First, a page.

Royal Caribbean - Drugs - Explorer of the SeasIn the last couple of weeks we have reported on a Royal Caribbean drug ring smuggling large quantities of heroin and cocaine on the Enchantment of the Seas cruise ship into Baltimore from the Caribbean islands.  The cruise line’s spin?  Drug running is rare.  Our take – its business as usual. 

So here we go again. 

The Royal Gazette newspaper in Bermuda reports that a Royal Caribbean waiter was found guilty yesterday of conspiring to import more than $424,000 worth of cocaine into Bermuda. 

Jamaican crew member Ricardo Stewart (photo left and below) from Ocho Rios allegedly masterminded the drug operation, conspiring with fellow crew member Adrian Morris and others to import the cocaine to Bermuda on Royal Caribbean’s Explorer of the Seas.

The newspaper reports that the plot fell apart after packages containing almost 4 kg of cocaine were found hidden under a chair in the cruise ship’s disco, of all places.

The drugs reportedly had an estimated street value in Bermuda of between $424,500 and $735,375, depending on how it was sold.

Royal Caribbean - Drugs - Explorer of the SeasKelnile Bushay, another Royal Caribbean crew member arrested during the investigation, stated that passengers would take the drugs on and off the cruise ship, "with crew members stashing the drugs around the ship while the vessel was traveling between destinations." 

One of the problems we have discussed in prior blogs about Royal Caribbean crew members smuggling drugs is that some of the low paid cleaners are paid less than $600 a month (working over 360 hours a month) and are easily pusuaded into making some quick cash.  In this case, Adrian Morris, a Jamaican father-of-two, was allegedly recruited by Stewart "told the jury he earned $565 per month for his legitimate work as a cleaner.  However, Mr. Stewart offered him $1,500 to move a bag of drugs around the ship." 

Is it any surprise that Royal Caribbean crew members making only $565 a month are enticed to supplement their income smuggling some smack and blow? 


Photo credit:  Royal Gazette

  • CAPT. D. Peter Boucher, Dip.LA., MN(Ret)

    While that crewmember may be low on the pay scale in dollars add in the value of his food, quarters, clothing, health care and transportation all supplied and paid for by the cruise line. There may indeed be a temptation to add to his income by drug smuggling. There is none for those passengers who are cooperating and taking drugs ashore. Local Police in the various Ports of call need to start checking passengers with drug dogs once they step ashore off the ships.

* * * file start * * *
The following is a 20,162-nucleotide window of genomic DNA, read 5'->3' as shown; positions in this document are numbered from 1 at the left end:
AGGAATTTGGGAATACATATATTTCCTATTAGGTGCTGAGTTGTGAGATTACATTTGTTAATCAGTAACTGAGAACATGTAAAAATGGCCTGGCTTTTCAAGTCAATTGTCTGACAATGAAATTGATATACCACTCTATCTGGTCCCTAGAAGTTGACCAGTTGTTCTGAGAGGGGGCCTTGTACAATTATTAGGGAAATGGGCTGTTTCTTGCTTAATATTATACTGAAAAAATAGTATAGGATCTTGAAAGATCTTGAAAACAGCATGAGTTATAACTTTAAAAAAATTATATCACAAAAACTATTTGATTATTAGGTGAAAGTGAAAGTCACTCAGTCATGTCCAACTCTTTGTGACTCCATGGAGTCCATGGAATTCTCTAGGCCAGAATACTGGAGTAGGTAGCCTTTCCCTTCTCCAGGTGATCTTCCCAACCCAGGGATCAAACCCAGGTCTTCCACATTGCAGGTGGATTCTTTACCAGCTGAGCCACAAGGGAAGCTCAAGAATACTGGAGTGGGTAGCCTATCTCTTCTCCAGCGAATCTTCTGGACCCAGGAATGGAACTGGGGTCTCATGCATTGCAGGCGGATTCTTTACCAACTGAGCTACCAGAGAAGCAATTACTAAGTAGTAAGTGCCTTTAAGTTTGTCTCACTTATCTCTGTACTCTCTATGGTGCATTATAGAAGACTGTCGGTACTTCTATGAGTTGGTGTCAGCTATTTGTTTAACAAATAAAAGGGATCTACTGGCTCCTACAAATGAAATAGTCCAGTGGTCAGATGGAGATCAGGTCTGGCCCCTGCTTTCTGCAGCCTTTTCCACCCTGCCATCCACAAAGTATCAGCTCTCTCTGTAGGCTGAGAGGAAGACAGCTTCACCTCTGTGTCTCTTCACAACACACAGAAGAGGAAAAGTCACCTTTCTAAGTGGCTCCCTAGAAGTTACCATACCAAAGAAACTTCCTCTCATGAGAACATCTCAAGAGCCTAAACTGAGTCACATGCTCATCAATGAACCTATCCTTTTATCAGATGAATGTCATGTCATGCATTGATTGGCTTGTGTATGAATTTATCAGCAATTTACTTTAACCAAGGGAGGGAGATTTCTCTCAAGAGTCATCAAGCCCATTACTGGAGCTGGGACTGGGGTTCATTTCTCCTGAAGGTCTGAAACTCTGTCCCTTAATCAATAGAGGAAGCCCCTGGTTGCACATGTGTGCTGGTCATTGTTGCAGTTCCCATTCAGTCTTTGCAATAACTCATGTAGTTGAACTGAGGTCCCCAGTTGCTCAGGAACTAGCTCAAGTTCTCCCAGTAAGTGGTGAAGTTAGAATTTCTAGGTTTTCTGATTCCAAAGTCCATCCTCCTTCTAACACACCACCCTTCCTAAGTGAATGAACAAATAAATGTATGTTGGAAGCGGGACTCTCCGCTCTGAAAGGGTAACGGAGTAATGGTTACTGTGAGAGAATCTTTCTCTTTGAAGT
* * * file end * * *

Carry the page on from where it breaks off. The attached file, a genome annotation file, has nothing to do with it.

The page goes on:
Good Watch.

  • Former Crew member

    Some crew members ( waiters, room attendants, dry cleaners) make little monrey, very little, working hard and way too long hours, and yes the cruisline provides food and accommodation ( but please, sharing a quite small cabin, bunk beds, tiny bathrooms with little spare room/ time to themselves ) and crew members pay for their uniforms, and every other expense is deducted off their paycheck, of course….
    so, no… it is not a wonderful well remmunered job, ( which is no excuse for compensating with drug dealing of course) but crew do not get paid for having fun and are given perks just like that. I myself was working in the hotel department for a couple of years, and it was better than other areas on the ship, but tough still, very tough. And I saw all kinds of people doing whatever to make some money to send back to their families, putting up with long hours and low pay, being exhausted while smiling to the guests because it is the policy…. crazy.
    Could be a fun job for some, but really not worth it.